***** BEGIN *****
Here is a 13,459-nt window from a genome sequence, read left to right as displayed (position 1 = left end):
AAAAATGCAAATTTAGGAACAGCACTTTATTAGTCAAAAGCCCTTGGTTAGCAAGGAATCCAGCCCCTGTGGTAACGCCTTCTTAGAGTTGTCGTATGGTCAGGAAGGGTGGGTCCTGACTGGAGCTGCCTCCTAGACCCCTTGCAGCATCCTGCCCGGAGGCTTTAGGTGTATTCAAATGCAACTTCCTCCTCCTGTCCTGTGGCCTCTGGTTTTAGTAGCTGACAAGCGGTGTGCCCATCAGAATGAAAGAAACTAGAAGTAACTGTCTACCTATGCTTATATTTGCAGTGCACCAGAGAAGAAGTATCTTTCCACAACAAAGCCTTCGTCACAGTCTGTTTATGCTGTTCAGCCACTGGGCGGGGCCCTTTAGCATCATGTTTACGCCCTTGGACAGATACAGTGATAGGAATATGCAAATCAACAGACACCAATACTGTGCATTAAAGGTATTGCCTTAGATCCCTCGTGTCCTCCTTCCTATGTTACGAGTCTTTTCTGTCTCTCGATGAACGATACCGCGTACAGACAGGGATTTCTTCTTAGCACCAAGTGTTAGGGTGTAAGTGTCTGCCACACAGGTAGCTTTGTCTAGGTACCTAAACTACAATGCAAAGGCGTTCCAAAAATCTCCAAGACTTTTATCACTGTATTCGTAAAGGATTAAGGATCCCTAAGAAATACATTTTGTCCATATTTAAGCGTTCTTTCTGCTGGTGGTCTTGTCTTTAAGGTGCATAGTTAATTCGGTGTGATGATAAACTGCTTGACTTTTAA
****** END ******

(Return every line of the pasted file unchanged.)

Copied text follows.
Here is a 13,459-nt window from a genome sequence, read left to right as displayed (position 1 = left end):
AAAAATGCAAATTTAGGAACAGCACTTTATTAGTCAAAAGCCCTTGGTTAGCAAGGAATCCAGCCCCTGTGGTAACGCCTTCTTAGAGTTGTCGTATGGTCAGGAAGGGTGGGTCCTGACTGGAGCTGCCTCCTAGACCCCTTGCAGCATCCTGCCCGGAGGCTTTAGGTGTATTCAAATGCAACTTCCTCCTCCTGTCCTGTGGCCTCTGGTTTTAGTAGCTGACAAGCGGTGTGCCCATCAGAATGAAAGAAACTAGAAGTAACTGTCTACCTATGCTTATATTTGCAGTGCACCAGAGAAGAAGTATCTTTCCACAACAAAGCCTTCGTCACAGTCTGTTTATGCTGTTCAGCCACTGGGCGGGGCCCTTTAGCATCATGTTTACGCCCTTGGACAGATACAGTGATAGGAATATGCAAATCAACAGACACCAATACTGTGCATTAAAGGTATTGCCTTAGATCCCTCGTGTCCTCCTTCCTATGTTACGAGTCTTTTCTGTCTCTCGATGAACGATACCGCGTACAGACAGGGATTTCTTCTTAGCACCAAGTGTTAGGGTGTAAGTGTCTGCCACACAGGTAGCTTTGTCTAGGTACCTAAACTACAATGCAAAGGCGTTCCAAAAATCTCCAAGACTTTTATCACTGTATTCGTAAAGGATTAAGGATCCCTAAGAAATACATTTTGTCCATATTTAAGCGTTCTTTCTGCTGGTGGTCTTGTCTTTAAGGTGCATAGTTAATTCGGTGTGATGATAAACTGCTTGACTTTTAA